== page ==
The Stillness of Silence

by EL Putnam

Stillness is not devoid of motion, since complete stillness is impossible, like silence after John Cage. Even if an object does not appear to be moving, it exists on a massive celestial body—the Earth—that is perpetually in motion. The stillness of the human body is a major illusion, as it vibrates with life from minute gestures, the pulsating flow of blood, the tingling energy of the nervous system, along with the many other corporeal processes that ceaselessly function. It is the illusion of stillness that make it so provocative, as it is not a void, but requires a deep engagement to fully value what is already present. Thus, Inma Pavon’s performance that complimented Danny McCarthy’s Beyond Silence: A Bell Rings in an Empty Sky appropriately draws from the minimal repertoire of stillness.


Dressed in a white Kimono, with her face covered by a sheer cloth, Pavon minutely paces around McCarthy’s installation of un-rung bells. Her steps are minor, her back erect, and her hands folded onto each other through the hours that the work takes. The white of her costume contrast the rich blue walls, which become the empty sky of McCarthy’s title. Like a moving cloud drifting across the heavens, Pavon resists the temptation of movement, maintaining a composed posture that takes extreme bodily and mental dedication. The minimalism of her actions draw attention to the most subtle gestures, charging them with an energy that is not absent of movement, but loaded with the potential for movement. Pavon’s appearance echoes the marble busts that line the walls, emphasizing how McCarthy’s installation of bells do not fill a white void, but create an intervention in a space commonly not utilized for the exhibition of art: the gallery floor.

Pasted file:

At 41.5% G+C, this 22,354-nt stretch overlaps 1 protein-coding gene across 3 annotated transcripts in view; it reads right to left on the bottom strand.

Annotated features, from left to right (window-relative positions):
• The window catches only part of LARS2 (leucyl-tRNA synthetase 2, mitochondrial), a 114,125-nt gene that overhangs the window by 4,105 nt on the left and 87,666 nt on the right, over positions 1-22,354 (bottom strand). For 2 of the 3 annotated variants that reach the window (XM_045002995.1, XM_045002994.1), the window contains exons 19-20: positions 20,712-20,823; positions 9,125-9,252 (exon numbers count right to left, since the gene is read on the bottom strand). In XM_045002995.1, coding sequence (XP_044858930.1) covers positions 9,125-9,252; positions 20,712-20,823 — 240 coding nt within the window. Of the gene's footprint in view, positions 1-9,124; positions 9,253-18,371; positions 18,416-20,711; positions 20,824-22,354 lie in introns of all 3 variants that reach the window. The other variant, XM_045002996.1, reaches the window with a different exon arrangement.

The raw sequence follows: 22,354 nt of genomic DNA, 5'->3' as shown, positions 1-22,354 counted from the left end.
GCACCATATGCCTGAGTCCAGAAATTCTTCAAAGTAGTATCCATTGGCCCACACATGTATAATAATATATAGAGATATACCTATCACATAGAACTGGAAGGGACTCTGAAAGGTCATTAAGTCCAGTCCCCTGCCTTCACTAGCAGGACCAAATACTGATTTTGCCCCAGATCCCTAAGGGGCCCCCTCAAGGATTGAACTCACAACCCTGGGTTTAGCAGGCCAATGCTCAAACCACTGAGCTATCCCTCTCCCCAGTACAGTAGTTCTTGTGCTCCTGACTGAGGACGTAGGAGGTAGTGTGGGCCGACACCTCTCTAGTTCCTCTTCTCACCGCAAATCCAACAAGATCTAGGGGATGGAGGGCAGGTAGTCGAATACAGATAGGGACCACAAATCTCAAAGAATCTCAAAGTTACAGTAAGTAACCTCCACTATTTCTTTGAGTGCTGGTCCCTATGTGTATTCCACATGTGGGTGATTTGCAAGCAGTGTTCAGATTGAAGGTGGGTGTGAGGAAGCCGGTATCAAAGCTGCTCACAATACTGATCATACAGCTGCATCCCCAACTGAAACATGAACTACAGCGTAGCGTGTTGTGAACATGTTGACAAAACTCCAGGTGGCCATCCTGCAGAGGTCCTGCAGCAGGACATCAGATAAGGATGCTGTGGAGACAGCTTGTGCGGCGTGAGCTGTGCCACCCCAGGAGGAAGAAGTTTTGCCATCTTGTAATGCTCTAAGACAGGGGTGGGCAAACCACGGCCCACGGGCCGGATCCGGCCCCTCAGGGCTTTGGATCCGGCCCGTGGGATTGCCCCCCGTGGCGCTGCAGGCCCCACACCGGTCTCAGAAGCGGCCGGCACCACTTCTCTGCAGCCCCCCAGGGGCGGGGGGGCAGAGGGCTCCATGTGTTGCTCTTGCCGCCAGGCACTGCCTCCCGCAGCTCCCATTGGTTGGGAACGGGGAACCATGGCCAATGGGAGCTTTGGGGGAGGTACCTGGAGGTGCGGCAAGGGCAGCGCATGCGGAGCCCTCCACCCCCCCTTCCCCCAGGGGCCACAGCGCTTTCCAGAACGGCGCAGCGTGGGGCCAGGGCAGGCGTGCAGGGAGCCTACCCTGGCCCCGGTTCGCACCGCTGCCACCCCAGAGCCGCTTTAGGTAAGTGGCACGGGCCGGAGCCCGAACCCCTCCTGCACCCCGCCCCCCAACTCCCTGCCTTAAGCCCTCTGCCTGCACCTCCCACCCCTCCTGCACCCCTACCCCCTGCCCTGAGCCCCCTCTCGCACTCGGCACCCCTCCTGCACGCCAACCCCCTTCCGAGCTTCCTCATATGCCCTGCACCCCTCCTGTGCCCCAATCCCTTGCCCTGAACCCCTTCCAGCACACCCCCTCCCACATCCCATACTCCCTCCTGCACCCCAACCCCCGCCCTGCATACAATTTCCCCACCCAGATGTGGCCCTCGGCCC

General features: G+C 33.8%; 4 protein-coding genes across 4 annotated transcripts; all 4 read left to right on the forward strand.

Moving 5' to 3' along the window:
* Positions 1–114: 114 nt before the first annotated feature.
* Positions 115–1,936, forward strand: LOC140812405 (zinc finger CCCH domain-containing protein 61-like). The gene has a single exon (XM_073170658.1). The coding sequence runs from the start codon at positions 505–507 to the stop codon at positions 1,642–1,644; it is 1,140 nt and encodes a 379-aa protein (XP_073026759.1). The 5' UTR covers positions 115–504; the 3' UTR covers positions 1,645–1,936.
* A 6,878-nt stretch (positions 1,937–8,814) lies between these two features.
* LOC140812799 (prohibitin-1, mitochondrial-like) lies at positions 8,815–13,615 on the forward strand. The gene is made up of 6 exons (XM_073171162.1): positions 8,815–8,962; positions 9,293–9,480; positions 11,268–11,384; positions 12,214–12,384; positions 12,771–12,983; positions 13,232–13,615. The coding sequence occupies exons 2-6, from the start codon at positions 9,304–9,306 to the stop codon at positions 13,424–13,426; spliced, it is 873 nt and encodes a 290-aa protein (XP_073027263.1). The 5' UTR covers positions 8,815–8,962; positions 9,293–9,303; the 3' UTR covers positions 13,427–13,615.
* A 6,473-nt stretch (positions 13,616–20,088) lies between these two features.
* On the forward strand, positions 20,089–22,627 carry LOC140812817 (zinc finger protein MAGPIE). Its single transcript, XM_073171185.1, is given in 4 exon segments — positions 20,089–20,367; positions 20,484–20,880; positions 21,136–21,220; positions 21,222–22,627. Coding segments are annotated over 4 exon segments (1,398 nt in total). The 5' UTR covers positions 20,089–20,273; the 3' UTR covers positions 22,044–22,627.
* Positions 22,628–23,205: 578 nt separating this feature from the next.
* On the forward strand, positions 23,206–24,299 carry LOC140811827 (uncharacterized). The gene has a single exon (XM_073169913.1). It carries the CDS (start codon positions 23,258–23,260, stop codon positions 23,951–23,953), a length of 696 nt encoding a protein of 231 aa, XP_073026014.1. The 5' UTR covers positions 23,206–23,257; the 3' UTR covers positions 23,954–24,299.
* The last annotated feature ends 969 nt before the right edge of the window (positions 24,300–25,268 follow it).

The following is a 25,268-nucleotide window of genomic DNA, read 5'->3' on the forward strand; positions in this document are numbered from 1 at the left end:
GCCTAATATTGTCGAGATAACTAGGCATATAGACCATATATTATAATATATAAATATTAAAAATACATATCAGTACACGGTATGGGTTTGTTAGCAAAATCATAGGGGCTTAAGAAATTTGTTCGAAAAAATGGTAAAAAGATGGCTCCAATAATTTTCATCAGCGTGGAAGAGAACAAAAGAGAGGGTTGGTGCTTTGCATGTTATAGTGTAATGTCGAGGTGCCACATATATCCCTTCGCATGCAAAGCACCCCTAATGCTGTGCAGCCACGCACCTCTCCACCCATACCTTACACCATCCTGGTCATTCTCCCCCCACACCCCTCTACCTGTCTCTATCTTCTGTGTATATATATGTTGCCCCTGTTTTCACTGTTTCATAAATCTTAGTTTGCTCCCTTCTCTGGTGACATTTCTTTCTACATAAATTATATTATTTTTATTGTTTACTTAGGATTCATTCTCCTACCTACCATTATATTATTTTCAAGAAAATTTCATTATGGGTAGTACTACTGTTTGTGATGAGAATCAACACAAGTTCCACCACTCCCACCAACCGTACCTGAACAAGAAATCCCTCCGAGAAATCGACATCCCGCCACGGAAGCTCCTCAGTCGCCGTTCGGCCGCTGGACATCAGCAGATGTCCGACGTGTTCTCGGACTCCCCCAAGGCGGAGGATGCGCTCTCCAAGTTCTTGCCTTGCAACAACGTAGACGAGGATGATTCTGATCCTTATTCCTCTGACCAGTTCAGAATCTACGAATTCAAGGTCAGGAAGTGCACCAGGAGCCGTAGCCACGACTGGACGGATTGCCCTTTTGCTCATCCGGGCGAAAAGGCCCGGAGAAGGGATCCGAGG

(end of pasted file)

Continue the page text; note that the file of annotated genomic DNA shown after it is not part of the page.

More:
Pavon’s steps delicately around the bells, maintaining a persistent walking meditation that adds an illusion of preciousness to McCarthy’s objects. The bells are kitschy tchotchkes, the collectable objects that function as souvenirs. These are not the sort of objects that enter museum collections, though they are of the sort that are made precious through personal accumulation. McCarthy’s act of placing them within a fine arts gallery shifts their significance, which is further transformed by Pavon’s graceful motions into a spiritual reverence. Her actions imbue an aura around these humble objects that are detached from their histories of personal affection.



Witnessing this performance requires an empathetic stillness on behalf of the viewer, for any sudden motion disrupts the energy that Pavon cultivates. The subtleties of Pavon’s performance contrast the growing sonic chaos seeping into the room that day. First it is the sounds of the café, the other galleries, and even the street that infiltrate the space, accompanied by the hum of the building itself. Then it is the sounds produced by David Stalling, Anthony Kelly, Katie O’Looney, and Danny McCarthy in an adjacent gallery that contribute to the aural ambiance of the experience. As such, a collaboration forms across spaces through the subtleties that stillness and silence afford. Even though McCarthy’s interventions already draw attention to the liminal spaces of the Crawford galleries, Pavon’s actions, and later the sounds of McCarthy and others, enunciate these qualities through their performances. In particular, Pavon’s impossible stillness emphasizes the fullness of silence.


Inma Pavon performed at the publication launch of Danny McCarthy’s Beyond Silence: A Bell Rings in an Empty Sky (available from Farpoint Recordings), along with a sound performance by McCarthy, Katie O’Looney, David Stalling, and Anthony Kelly at the Crawford Art Gallery, Cork on 8 July 2016. McCarthy’s exhibition of the same title runs from 26 May to 12 August, 2017. Photographs by EL Putnam.


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